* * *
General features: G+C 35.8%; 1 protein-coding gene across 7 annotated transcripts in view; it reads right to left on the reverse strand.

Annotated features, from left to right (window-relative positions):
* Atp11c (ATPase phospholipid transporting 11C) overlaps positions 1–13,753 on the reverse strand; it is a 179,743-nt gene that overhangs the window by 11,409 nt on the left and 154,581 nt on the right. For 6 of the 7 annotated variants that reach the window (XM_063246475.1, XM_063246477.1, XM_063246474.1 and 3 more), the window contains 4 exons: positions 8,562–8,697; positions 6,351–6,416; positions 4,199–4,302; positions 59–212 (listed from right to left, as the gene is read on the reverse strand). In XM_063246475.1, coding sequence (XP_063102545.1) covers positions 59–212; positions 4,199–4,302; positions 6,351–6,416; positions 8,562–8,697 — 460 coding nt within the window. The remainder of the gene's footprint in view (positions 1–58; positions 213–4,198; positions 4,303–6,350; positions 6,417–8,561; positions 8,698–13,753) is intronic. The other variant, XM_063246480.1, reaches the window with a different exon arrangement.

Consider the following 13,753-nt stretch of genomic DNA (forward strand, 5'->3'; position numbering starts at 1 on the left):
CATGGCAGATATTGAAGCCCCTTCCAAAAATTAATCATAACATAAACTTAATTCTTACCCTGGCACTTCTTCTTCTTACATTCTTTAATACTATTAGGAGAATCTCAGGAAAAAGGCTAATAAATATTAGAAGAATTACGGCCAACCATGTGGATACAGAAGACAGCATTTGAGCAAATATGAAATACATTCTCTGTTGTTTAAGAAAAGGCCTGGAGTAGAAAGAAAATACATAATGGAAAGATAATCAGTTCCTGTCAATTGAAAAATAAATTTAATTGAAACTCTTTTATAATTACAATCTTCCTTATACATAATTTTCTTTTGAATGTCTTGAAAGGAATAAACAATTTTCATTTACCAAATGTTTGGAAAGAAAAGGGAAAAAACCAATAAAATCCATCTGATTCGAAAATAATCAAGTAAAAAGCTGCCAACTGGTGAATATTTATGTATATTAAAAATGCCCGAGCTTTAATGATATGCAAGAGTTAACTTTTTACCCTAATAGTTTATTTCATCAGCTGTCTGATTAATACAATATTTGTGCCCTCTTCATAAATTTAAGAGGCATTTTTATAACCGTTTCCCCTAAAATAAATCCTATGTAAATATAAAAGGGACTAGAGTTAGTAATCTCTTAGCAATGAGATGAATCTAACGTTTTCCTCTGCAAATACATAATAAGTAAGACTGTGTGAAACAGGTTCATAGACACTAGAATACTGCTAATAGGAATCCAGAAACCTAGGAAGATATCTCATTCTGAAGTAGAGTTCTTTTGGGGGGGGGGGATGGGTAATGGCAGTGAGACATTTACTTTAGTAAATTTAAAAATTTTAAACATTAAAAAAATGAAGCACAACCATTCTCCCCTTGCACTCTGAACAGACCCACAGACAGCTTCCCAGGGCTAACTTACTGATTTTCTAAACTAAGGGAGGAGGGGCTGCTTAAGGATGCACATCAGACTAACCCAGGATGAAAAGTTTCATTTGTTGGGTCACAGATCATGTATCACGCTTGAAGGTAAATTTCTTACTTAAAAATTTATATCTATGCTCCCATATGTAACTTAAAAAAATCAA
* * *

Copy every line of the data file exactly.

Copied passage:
General features: G+C 35.8%; 1 protein-coding gene across 7 annotated transcripts in view; it reads right to left on the reverse strand.

Annotated features, from left to right (window-relative positions):
* Atp11c (ATPase phospholipid transporting 11C) overlaps positions 1–13,753 on the reverse strand; it is a 179,743-nt gene that overhangs the window by 11,409 nt on the left and 154,581 nt on the right. For 6 of the 7 annotated variants that reach the window (XM_063246475.1, XM_063246477.1, XM_063246474.1 and 3 more), the window contains 4 exons: positions 8,562–8,697; positions 6,351–6,416; positions 4,199–4,302; positions 59–212 (listed from right to left, as the gene is read on the reverse strand). In XM_063246475.1, coding sequence (XP_063102545.1) covers positions 59–212; positions 4,199–4,302; positions 6,351–6,416; positions 8,562–8,697 — 460 coding nt within the window. The remainder of the gene's footprint in view (positions 1–58; positions 213–4,198; positions 4,303–6,350; positions 6,417–8,561; positions 8,698–13,753) is intronic. The other variant, XM_063246480.1, reaches the window with a different exon arrangement.

Consider the following 13,753-nt stretch of genomic DNA (forward strand, 5'->3'; position numbering starts at 1 on the left):
CATGGCAGATATTGAAGCCCCTTCCAAAAATTAATCATAACATAAACTTAATTCTTACCCTGGCACTTCTTCTTCTTACATTCTTTAATACTATTAGGAGAATCTCAGGAAAAAGGCTAATAAATATTAGAAGAATTACGGCCAACCATGTGGATACAGAAGACAGCATTTGAGCAAATATGAAATACATTCTCTGTTGTTTAAGAAAAGGCCTGGAGTAGAAAGAAAATACATAATGGAAAGATAATCAGTTCCTGTCAATTGAAAAATAAATTTAATTGAAACTCTTTTATAATTACAATCTTCCTTATACATAATTTTCTTTTGAATGTCTTGAAAGGAATAAACAATTTTCATTTACCAAATGTTTGGAAAGAAAAGGGAAAAAACCAATAAAATCCATCTGATTCGAAAATAATCAAGTAAAAAGCTGCCAACTGGTGAATATTTATGTATATTAAAAATGCCCGAGCTTTAATGATATGCAAGAGTTAACTTTTTACCCTAATAGTTTATTTCATCAGCTGTCTGATTAATACAATATTTGTGCCCTCTTCATAAATTTAAGAGGCATTTTTATAACCGTTTCCCCTAAAATAAATCCTATGTAAATATAAAAGGGACTAGAGTTAGTAATCTCTTAGCAATGAGATGAATCTAACGTTTTCCTCTGCAAATACATAATAAGTAAGACTGTGTGAAACAGGTTCATAGACACTAGAATACTGCTAATAGGAATCCAGAAACCTAGGAAGATATCTCATTCTGAAGTAGAGTTCTTTTGGGGGGGGGGGATGGGTAATGGCAGTGAGACATTTACTTTAGTAAATTTAAAAATTTTAAACATTAAAAAAATGAAGCACAACCATTCTCCCCTTGCACTCTGAACAGACCCACAGACAGCTTCCCAGGGCTAACTTACTGATTTTCTAAACTAAGGGAGGAGGGGCTGCTTAAGGATGCACATCAGACTAACCCAGGATGAAAAGTTTCATTTGTTGGGTCACAGATCATGTATCACGCTTGAAGGTAAATTTCTTACTTAAAAATTTATATCTATGCTCCCATATGTAACTTAAAAAAATCAA